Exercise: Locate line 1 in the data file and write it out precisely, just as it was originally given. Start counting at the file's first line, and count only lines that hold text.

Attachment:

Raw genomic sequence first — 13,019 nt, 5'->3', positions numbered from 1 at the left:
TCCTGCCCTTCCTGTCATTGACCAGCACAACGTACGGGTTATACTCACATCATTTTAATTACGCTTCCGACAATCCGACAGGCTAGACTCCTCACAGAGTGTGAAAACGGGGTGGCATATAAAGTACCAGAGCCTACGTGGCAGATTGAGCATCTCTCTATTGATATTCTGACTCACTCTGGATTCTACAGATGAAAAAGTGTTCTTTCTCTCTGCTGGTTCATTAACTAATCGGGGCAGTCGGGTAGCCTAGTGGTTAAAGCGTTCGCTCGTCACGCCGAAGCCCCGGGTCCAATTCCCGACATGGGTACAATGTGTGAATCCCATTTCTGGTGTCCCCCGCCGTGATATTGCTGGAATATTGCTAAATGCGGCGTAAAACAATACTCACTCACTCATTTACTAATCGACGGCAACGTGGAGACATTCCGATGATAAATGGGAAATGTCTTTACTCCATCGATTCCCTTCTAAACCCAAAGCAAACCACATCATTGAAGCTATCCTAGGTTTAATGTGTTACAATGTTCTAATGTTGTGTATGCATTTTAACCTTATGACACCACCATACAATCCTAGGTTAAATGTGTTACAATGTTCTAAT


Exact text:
Raw genomic sequence first — 13,019 nt, 5'->3', positions numbered from 1 at the left: